You may also want to identify and track key metrics to uncover any areas of concern. Examples of relevant KPIs would be:

  • Absenteeism
  • Employee satisfaction rating
  • Net promoter scores
  • Employee performance 
  • Employee engagement ratings

You can find a free merger and acquisition survey template in our Resources for Humans library. 

5. Use OKRs to bring teams into alignment. 

Creating shared goals is a powerful way to bring both teams onto the same page.The OKR (objectives and key results) framework can be particularly helpful after a merger, because they are structured to bring both transparency and clarity to the goal-setting process. If everyone in the team can see the top-level objectives they are working towards, and have an explicit oversight into how their own work contributes towards those shared goals, they are far more likely to feel they are pulling in the same direction. 

Using OKRs can also be reassuring to the new team who have joined an existing company culture. While they may experience culture shock and have to learn new systems and new ways of working, the OKR framework will help to show them that they are still working on similar projects with a similar goal in mind. This can mitigate feelings of disconnection and reduce post-merger attrition rates. 

6. Find out what matters to top performers.

While exit interviews are important for helping you to understand why people are leaving, stay interviews can have an even greater impact, particularly during times of upheaval and change. Stay interviews are one-on-one meetings between an employee and a manager or a member of the HR team. They can be helpful to gain qualitative insights into the impact of the merger on your workforce, identify issues that could result in turnover, and support employees’ performance and engagement.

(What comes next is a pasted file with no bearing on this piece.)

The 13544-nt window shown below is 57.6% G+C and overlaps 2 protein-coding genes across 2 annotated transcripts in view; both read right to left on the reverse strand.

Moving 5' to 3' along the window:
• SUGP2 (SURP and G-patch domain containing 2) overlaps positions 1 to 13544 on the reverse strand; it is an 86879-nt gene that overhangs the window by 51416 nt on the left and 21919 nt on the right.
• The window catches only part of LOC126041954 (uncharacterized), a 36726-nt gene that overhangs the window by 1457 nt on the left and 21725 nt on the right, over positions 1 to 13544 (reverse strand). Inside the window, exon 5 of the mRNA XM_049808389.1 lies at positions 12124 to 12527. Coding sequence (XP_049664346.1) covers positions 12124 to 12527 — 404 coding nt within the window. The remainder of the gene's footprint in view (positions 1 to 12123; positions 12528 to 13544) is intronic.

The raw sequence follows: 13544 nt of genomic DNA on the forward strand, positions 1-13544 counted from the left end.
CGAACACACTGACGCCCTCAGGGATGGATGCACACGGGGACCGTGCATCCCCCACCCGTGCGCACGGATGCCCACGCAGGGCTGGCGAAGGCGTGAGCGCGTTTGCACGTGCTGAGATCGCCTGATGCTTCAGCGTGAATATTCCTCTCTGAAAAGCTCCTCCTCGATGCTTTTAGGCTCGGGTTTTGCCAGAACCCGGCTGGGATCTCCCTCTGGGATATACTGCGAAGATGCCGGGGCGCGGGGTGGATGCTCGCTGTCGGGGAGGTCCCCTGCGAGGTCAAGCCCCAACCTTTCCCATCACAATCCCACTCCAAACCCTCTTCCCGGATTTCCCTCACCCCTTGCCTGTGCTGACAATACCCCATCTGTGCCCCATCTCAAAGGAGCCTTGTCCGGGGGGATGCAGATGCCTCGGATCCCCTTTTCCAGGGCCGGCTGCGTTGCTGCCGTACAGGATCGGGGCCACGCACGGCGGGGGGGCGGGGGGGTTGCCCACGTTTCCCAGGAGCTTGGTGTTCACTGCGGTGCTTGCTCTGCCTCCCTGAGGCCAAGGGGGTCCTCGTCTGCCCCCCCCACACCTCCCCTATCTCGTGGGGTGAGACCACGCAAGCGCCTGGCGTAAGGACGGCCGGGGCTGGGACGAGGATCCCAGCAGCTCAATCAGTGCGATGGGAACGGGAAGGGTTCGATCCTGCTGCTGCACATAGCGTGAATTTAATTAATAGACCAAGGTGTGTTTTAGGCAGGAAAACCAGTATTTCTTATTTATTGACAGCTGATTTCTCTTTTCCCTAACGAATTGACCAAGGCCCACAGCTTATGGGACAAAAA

Ask open-ended questions, such as:

  • How satisfied are you with the support you’re receiving at work right now?
  • If you could change one thing to improve morale, what would it be?
  • Do you have suggestions on how we could improve employee engagement?
  • Have you been provided with enough development opportunities?
  • Is there anything we could do to make your job easier?

Building a High-Performing Team Starts with Alignment

There’s no doubt that going through an M&A can be challenging — and nowhere more so than in the complex and innovation-driven field of life sciences. However, when everyone is on the same page about goals and priorities, HR teams can help to align, engage and motivate employees in all organizations involved to continue to perform at their best.

To learn more about how to connect business performance with employee performance, download our free ebook, Building a Culture of High Performance in Life Sciences